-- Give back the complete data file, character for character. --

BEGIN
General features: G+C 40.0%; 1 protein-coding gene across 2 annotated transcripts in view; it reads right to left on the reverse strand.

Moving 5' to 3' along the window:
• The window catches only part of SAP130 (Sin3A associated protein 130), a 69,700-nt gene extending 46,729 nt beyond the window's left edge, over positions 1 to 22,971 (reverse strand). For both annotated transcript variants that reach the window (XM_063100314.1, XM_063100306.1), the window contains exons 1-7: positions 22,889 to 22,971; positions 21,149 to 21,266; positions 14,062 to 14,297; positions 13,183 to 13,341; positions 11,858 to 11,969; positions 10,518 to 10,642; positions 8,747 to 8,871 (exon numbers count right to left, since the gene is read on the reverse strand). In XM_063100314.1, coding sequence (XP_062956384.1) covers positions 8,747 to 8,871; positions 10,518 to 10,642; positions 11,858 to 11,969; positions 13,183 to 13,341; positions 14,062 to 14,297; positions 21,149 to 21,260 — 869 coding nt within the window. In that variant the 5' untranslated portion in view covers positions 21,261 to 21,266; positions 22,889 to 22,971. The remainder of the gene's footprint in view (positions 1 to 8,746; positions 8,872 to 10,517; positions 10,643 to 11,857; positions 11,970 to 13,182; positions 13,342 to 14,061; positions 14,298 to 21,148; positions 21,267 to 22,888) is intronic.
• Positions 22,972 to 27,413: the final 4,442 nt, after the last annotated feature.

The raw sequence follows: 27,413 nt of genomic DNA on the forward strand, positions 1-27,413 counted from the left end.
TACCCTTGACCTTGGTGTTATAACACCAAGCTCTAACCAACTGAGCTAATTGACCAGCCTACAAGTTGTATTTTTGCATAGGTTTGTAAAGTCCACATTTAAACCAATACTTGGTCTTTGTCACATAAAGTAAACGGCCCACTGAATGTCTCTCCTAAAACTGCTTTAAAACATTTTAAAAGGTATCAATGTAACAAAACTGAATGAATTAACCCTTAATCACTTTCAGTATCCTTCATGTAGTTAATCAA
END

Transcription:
General features: G+C 40.0%; 1 protein-coding gene across 2 annotated transcripts in view; it reads right to left on the reverse strand.

Moving 5' to 3' along the window:
• The window catches only part of SAP130 (Sin3A associated protein 130), a 69,700-nt gene extending 46,729 nt beyond the window's left edge, over positions 1 to 22,971 (reverse strand). For both annotated transcript variants that reach the window (XM_063100314.1, XM_063100306.1), the window contains exons 1-7: positions 22,889 to 22,971; positions 21,149 to 21,266; positions 14,062 to 14,297; positions 13,183 to 13,341; positions 11,858 to 11,969; positions 10,518 to 10,642; positions 8,747 to 8,871 (exon numbers count right to left, since the gene is read on the reverse strand). In XM_063100314.1, coding sequence (XP_062956384.1) covers positions 8,747 to 8,871; positions 10,518 to 10,642; positions 11,858 to 11,969; positions 13,183 to 13,341; positions 14,062 to 14,297; positions 21,149 to 21,260 — 869 coding nt within the window. In that variant the 5' untranslated portion in view covers positions 21,261 to 21,266; positions 22,889 to 22,971. The remainder of the gene's footprint in view (positions 1 to 8,746; positions 8,872 to 10,517; positions 10,643 to 11,857; positions 11,970 to 13,182; positions 13,342 to 14,061; positions 14,298 to 21,148; positions 21,267 to 22,888) is intronic.
• Positions 22,972 to 27,413: the final 4,442 nt, after the last annotated feature.

The raw sequence follows: 27,413 nt of genomic DNA on the forward strand, positions 1-27,413 counted from the left end.
TACCCTTGACCTTGGTGTTATAACACCAAGCTCTAACCAACTGAGCTAATTGACCAGCCTACAAGTTGTATTTTTGCATAGGTTTGTAAAGTCCACATTTAAACCAATACTTGGTCTTTGTCACATAAAGTAAACGGCCCACTGAATGTCTCTCCTAAAACTGCTTTAAAACATTTTAAAAGGTATCAATGTAACAAAACTGAATGAATTAACCCTTAATCACTTTCAGTATCCTTCATGTAGTTAATCAA